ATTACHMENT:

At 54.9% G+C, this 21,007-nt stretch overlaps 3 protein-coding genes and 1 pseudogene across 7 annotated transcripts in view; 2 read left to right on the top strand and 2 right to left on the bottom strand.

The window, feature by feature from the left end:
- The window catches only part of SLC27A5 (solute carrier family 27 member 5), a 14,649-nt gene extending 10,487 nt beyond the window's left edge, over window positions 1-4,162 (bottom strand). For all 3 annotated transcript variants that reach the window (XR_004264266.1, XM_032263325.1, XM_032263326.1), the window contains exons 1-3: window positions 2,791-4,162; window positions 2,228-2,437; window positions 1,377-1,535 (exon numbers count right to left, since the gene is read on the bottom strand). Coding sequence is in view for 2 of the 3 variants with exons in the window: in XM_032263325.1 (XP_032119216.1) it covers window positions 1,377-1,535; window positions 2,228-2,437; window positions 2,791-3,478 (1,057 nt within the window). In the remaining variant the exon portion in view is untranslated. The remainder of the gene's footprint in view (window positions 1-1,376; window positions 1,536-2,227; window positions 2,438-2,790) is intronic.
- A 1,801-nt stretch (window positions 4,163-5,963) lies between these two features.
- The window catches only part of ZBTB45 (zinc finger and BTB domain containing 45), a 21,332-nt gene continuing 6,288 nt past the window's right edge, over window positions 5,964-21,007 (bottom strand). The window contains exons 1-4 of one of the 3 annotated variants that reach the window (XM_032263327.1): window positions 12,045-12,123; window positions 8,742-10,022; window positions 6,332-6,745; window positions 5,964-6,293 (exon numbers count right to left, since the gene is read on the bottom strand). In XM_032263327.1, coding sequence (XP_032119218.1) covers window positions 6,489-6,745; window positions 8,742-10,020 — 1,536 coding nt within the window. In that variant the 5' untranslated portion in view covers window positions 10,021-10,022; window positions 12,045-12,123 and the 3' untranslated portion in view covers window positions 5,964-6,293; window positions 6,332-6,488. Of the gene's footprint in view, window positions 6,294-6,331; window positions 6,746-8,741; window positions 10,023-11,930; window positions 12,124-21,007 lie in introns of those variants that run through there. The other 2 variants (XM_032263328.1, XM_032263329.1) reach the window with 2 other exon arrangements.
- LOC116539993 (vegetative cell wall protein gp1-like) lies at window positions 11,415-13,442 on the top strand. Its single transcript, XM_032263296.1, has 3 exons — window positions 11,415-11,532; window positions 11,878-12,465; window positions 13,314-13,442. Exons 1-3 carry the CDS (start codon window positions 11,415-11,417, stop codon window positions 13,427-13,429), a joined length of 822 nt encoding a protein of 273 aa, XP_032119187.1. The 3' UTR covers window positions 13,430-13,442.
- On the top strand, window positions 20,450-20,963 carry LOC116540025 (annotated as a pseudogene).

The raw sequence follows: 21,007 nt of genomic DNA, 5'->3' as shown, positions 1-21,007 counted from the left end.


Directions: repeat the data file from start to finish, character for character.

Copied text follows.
At 54.9% G+C, this 21,007-nt stretch overlaps 3 protein-coding genes and 1 pseudogene across 7 annotated transcripts in view; 2 read left to right on the top strand and 2 right to left on the bottom strand.

The window, feature by feature from the left end:
- The window catches only part of SLC27A5 (solute carrier family 27 member 5), a 14,649-nt gene extending 10,487 nt beyond the window's left edge, over window positions 1-4,162 (bottom strand). For all 3 annotated transcript variants that reach the window (XR_004264266.1, XM_032263325.1, XM_032263326.1), the window contains exons 1-3: window positions 2,791-4,162; window positions 2,228-2,437; window positions 1,377-1,535 (exon numbers count right to left, since the gene is read on the bottom strand). Coding sequence is in view for 2 of the 3 variants with exons in the window: in XM_032263325.1 (XP_032119216.1) it covers window positions 1,377-1,535; window positions 2,228-2,437; window positions 2,791-3,478 (1,057 nt within the window). In the remaining variant the exon portion in view is untranslated. The remainder of the gene's footprint in view (window positions 1-1,376; window positions 1,536-2,227; window positions 2,438-2,790) is intronic.
- A 1,801-nt stretch (window positions 4,163-5,963) lies between these two features.
- The window catches only part of ZBTB45 (zinc finger and BTB domain containing 45), a 21,332-nt gene continuing 6,288 nt past the window's right edge, over window positions 5,964-21,007 (bottom strand). The window contains exons 1-4 of one of the 3 annotated variants that reach the window (XM_032263327.1): window positions 12,045-12,123; window positions 8,742-10,022; window positions 6,332-6,745; window positions 5,964-6,293 (exon numbers count right to left, since the gene is read on the bottom strand). In XM_032263327.1, coding sequence (XP_032119218.1) covers window positions 6,489-6,745; window positions 8,742-10,020 — 1,536 coding nt within the window. In that variant the 5' untranslated portion in view covers window positions 10,021-10,022; window positions 12,045-12,123 and the 3' untranslated portion in view covers window positions 5,964-6,293; window positions 6,332-6,488. Of the gene's footprint in view, window positions 6,294-6,331; window positions 6,746-8,741; window positions 10,023-11,930; window positions 12,124-21,007 lie in introns of those variants that run through there. The other 2 variants (XM_032263328.1, XM_032263329.1) reach the window with 2 other exon arrangements.
- LOC116539993 (vegetative cell wall protein gp1-like) lies at window positions 11,415-13,442 on the top strand. Its single transcript, XM_032263296.1, has 3 exons — window positions 11,415-11,532; window positions 11,878-12,465; window positions 13,314-13,442. Exons 1-3 carry the CDS (start codon window positions 11,415-11,417, stop codon window positions 13,427-13,429), a joined length of 822 nt encoding a protein of 273 aa, XP_032119187.1. The 3' UTR covers window positions 13,430-13,442.
- On the top strand, window positions 20,450-20,963 carry LOC116540025 (annotated as a pseudogene).

The raw sequence follows: 21,007 nt of genomic DNA, 5'->3' as shown, positions 1-21,007 counted from the left end.